Wildlife in Pasir Ris: Let it roam free, control numbers or relocate?
Residents given a say through online survey after woman was attacked by boar last week
Should they remain, be controlled, or removed? With boars, chickens and other wildlife living in our midst, residents in Pasir Ris are now given a say on whether these animals should go or stay.
A survey posted by Senior Minister Teo Chee Hean yesterday is seeking residents' views on what should be done about wild animals in Pasir Ris, following a wild boar attack in the area last week.
A woman was at Sungei Api Api Park on Tuesday last week when a wild boar charged at her and knocked her down, leaving her with lacerations on her left leg and face.
The woman, a 50-year-old auditor identified by Shin Min Daily News as Madam Yu, was with her husband at the park off Pasir Ris Drive 3 at around 9.30pm when the attack took place.
In an earlier post on Saturday, Mr Teo, an MP for Pasir Ris-Punggol GRC, said his team was looking into the issue in consultation with the National Parks Board (NParks) and the Ministry of National Development.
"In the meantime, please be on the lookout and take care when you are in that area," he said.
The Survey on Wild Animals in Pasir Ris Estate asked residents for their opinions on wild chickens, stray dogs and wild boars specifically, with an additional category for "other wild animals".
Residents were asked to choose from three options on what to do about each group.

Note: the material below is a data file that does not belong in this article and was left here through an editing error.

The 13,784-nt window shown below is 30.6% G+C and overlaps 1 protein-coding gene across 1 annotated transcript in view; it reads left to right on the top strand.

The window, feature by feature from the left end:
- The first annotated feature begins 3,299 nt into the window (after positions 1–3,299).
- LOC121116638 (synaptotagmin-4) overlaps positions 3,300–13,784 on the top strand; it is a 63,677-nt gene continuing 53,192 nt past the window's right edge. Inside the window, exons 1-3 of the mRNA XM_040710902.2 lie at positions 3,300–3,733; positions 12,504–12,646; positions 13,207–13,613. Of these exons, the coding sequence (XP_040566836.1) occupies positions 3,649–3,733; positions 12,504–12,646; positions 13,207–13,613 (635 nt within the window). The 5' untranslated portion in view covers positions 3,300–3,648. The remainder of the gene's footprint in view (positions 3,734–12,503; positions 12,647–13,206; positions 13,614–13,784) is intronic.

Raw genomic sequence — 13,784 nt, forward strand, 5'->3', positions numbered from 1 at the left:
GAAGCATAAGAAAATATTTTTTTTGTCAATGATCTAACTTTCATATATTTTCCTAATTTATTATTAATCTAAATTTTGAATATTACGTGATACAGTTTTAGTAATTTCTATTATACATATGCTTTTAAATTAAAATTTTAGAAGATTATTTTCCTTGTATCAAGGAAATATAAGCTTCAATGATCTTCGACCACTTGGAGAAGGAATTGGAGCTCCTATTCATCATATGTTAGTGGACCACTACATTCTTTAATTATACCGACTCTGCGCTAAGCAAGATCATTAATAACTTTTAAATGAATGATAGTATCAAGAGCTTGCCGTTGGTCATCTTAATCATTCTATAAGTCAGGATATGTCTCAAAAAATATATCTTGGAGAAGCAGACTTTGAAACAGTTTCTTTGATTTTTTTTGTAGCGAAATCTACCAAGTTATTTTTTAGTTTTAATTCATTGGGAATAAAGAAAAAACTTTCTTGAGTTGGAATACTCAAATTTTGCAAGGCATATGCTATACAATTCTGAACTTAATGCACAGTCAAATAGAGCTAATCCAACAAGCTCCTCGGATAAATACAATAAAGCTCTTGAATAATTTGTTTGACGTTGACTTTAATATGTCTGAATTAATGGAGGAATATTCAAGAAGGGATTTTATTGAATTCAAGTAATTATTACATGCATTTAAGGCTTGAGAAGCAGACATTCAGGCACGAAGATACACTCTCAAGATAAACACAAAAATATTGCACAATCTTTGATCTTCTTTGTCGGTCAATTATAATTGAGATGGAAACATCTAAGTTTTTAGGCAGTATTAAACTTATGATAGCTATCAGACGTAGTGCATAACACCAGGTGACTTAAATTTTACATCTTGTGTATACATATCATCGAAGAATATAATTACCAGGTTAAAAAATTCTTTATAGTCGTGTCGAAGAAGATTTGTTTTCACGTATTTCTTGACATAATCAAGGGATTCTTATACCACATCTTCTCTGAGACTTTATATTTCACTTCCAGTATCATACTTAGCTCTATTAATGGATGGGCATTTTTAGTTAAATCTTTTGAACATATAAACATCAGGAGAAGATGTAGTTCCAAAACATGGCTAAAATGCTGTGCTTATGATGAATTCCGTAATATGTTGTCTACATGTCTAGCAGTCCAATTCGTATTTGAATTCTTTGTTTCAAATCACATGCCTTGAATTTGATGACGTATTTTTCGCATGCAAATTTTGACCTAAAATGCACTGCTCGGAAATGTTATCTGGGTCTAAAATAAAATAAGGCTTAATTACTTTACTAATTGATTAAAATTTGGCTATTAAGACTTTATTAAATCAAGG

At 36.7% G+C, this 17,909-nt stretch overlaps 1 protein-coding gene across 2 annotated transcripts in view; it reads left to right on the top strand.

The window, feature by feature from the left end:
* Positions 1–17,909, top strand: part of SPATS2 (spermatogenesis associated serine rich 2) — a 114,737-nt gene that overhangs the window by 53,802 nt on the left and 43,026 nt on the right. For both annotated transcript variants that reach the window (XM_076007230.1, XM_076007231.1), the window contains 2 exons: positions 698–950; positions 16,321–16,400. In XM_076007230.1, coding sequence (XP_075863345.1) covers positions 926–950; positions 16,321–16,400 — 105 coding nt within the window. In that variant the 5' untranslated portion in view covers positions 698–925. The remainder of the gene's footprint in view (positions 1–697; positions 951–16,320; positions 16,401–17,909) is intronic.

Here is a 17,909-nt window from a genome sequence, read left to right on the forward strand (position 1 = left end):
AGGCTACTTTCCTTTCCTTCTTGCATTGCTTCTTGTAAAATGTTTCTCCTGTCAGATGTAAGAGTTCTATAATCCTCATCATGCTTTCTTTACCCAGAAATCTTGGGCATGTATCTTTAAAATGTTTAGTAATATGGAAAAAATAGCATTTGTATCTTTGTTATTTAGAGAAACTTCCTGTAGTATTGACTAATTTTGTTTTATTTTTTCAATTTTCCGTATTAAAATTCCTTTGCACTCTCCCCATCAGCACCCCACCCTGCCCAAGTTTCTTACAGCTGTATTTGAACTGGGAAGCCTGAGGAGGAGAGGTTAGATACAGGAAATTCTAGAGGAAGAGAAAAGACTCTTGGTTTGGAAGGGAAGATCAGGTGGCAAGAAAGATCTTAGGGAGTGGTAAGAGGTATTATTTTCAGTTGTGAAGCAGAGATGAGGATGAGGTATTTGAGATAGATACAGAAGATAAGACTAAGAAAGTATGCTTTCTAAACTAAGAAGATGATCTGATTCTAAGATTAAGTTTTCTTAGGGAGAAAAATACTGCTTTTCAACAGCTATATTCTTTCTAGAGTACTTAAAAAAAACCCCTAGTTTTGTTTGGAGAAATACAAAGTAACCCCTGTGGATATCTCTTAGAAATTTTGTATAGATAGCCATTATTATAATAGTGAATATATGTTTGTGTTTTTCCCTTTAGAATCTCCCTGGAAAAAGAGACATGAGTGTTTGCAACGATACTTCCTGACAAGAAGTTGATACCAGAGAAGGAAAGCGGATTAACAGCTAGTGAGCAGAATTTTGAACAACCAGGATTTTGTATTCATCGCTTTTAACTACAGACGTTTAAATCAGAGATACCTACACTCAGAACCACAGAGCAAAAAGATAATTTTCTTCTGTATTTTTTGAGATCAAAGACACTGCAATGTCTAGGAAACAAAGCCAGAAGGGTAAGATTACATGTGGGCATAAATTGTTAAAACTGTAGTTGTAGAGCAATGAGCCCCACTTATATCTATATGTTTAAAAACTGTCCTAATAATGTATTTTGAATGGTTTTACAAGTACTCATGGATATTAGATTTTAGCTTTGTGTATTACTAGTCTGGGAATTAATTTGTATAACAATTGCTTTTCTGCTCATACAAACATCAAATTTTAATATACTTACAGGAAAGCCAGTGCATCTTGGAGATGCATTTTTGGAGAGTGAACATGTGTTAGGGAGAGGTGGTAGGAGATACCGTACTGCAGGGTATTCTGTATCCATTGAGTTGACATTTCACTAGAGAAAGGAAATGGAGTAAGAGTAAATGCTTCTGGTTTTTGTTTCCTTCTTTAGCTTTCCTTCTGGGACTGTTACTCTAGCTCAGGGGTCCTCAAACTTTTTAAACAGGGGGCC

The first was to let them continue roaming free; the second, to let them roam free but with controlled numbers; and the final option was to remove or relocate all such animals from the area.
Pasir Ris residents welcomed the survey, but some expressed concern that too much intervention could change the rustic feel of the area.
Healthcare manager Sean Abdullah, 31, a resident of Pasir Ris West for the past 20 years, said that while the survey was important, he hoped it would not result in the removal of all wild animals from the area.
"I really appreciate the wildlife living with us in this town. It is what makes the town unique," he said.
Others, like learning facilitator Eileen Tan, 48, who has lived in the estate for 14 years, emphasised individual responsibility in ensuring safe encounters with wild animals.
"We try not to go to the park wearing the clothes we have on when cooking dinner. We've noticed that strong food smells seem to attract the boars' attention," she said.
In a statement on Friday last week, NParks said people who encounter wild boars should remain as calm as possible and move slowly away from the animals.
It also advised the public to avoid feeding wild boars, as this might cause them to associate humans with food providers and therefore approach them.
What to do when you see wild animals
Here are some tips on what to do if you come face to face with an undomesticated neighbour:
The National Parks Board (NParks) recommends that people remain calm and move slowly away from any boars they may encounter.
It is important not to approach or attempt to feed them, and not to corner or provoke the animals.
Some species of monkeys here have been conditioned to see man-made items such as plastic bags and containers as sources of food, leading to sometimes aggressive behaviour.
People who encounter a monkey should remain calm and quiet, refrain from making sudden movements and avoid direct eye contact with the animal.
Those who come across a snake should not try to hit, move or handle it themselves. They should leave the area and call for professional help.
The public can call NParks on 1800-476-1600 to ask for an expert to deal with an animal.
They can also call the Acres wildlife rescue 24-hour hotline on 9783-7782.